Daylilies are some of the most recognizable plants used in perennial borders. They are easy to care for and come in a wide range of colors. Daylily flowers last one day, resulting in their common name. ‘Sunday Gloves’ is an almost pure white selection that blooms mid-season with a single flower lasting up to 16 hours.

Pink: Passionate Kisses (R) Rose; Rosa ‘Meizebul’

Photo by Carly Ault

Where: Cochrane Rose Garden

Floribunda Roses have non-stop blooms, and the Passionate Kisses’ (R) salmon and coral-colored flowers are unique. They have a soft, pleasant fragrance and look great indoors after being cut. These roses are exceptional, fast-growing, and can live for up to thirty years.

Light Blue: Big Leaf Hydrangea; Hydrangea macrophylla ‘All Summer Beauty’

Photo by Carly Ault

Where: Margaret Streb Conifer Garden, which is a part of the Cherry Tree Walk

Though these flowers are common in suburban spaces, they are always a fan favorite in the Garden. Hydrangeas can be many different colors, and the color depends on how acidic the soil is. For example, blue flowers develop in acidic soil (pH of 5.0 or 5.5), while pink flowers grow in alkaline soil (pH of 6.0 to 6.5). They are low-maintenance plants but prefer to be in the shade for part of the day.

Brown: Overcup Oaks; Quercus lyrata Highbeam (R) Oak

Photo by Carly Ault

Where: The Central Garden, along the Kelly Education Center

Though often overlooked, it is essential to recognize the importance of oak trees all year long. In the summer, oak trees stand tall and sturdy with their terrific trunks and large canopies that shade many plants, animals, and humans. Oak trees are a keystone species, meaning other species in the ecosystem greatly depend on them for their nutrition and survival. Make sure to thank the oaks the next time you see them!


Black: Taro; Colocasia esculenta ‘Black Coral’

Photo by Carly Ault

Where: Central Garden

Native to the tropics and subtropics, Colocasia esculenta ‘Black Coral’ is known for its spectacular foliage and unique color. Its large, heart-shaped leaves droop to the ground, giving us a full view of the plant. The roots of this plant are considered ‘Taro.”  Though you cannot eat Taro raw, it is known most popularly in the United States for boba tea and is used commonly in curries in Asia and a popular Hawaiian dish known as poi.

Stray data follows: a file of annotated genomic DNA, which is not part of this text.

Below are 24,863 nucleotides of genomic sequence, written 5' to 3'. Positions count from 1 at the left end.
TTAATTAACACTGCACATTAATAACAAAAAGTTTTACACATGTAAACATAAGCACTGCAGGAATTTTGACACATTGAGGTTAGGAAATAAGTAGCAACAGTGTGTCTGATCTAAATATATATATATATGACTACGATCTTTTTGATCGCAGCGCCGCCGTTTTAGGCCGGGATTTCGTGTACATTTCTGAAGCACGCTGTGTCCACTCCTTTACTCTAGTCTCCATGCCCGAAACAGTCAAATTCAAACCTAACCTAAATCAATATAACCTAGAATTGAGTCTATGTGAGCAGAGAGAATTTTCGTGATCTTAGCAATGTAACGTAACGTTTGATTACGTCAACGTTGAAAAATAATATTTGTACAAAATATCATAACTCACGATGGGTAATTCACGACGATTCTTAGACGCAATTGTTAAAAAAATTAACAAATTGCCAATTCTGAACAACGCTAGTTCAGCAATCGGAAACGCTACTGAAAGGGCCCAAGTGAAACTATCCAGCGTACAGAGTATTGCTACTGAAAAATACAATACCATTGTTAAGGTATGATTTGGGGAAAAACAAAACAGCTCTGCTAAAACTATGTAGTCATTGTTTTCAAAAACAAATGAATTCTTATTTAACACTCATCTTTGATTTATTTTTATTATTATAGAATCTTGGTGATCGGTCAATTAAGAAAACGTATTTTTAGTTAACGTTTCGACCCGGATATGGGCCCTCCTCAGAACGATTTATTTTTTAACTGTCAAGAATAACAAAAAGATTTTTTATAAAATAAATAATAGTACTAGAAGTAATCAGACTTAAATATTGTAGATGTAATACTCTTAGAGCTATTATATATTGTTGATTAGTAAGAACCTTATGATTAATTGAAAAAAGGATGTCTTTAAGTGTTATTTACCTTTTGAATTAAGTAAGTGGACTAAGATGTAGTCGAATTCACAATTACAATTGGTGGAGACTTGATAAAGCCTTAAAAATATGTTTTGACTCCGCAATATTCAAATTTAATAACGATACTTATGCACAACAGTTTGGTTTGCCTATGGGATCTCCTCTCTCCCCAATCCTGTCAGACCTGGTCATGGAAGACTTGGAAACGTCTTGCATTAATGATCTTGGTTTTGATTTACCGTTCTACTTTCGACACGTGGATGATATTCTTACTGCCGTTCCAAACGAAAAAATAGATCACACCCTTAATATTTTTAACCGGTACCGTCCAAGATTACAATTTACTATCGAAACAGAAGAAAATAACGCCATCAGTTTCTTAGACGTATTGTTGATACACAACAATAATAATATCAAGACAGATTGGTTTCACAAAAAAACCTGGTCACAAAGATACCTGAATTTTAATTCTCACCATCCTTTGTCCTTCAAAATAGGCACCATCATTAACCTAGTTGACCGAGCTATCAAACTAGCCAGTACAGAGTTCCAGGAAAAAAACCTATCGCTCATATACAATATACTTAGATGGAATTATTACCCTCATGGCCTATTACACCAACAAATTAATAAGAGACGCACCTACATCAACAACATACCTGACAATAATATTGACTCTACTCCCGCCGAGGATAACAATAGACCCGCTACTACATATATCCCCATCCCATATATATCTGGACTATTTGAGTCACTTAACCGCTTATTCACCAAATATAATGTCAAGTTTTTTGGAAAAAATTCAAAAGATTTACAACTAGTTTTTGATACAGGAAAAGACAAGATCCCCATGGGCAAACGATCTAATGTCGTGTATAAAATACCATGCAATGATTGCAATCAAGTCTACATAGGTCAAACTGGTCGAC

Celebrating Pride Month is essential to maintaining the Garden’s Five Core Values: Inspiration, Hospitality, Integrity, Responsibility, and Innovation. Specifically, the value of Hospitality means we invite, welcome, and celebrate individuals from diverse communities as visitors, members, volunteers, and staff. At the Garden, we prioritize fostering a welcoming environment for everyone, including plants and animals, as we would not be here without them. Hospitality can mean various things, but we want to encourage anyone in the Garden community to be kind and respectful to everything they see. Like people, the natural world exists in many different shapes, colors, and sizes. We should treat everyone with the same incredible quality and disposition as each other. We hope you come to see these beautiful blooms during Pride Month!


About Carly Ault

Carly is a public relations intern at Lewis Ginter Botanical Garden and a second year at the University of Virginia in the College of Arts and Sciences. She is excited about combining her love for writing and plants while learning more about the Garden.

You May Also Like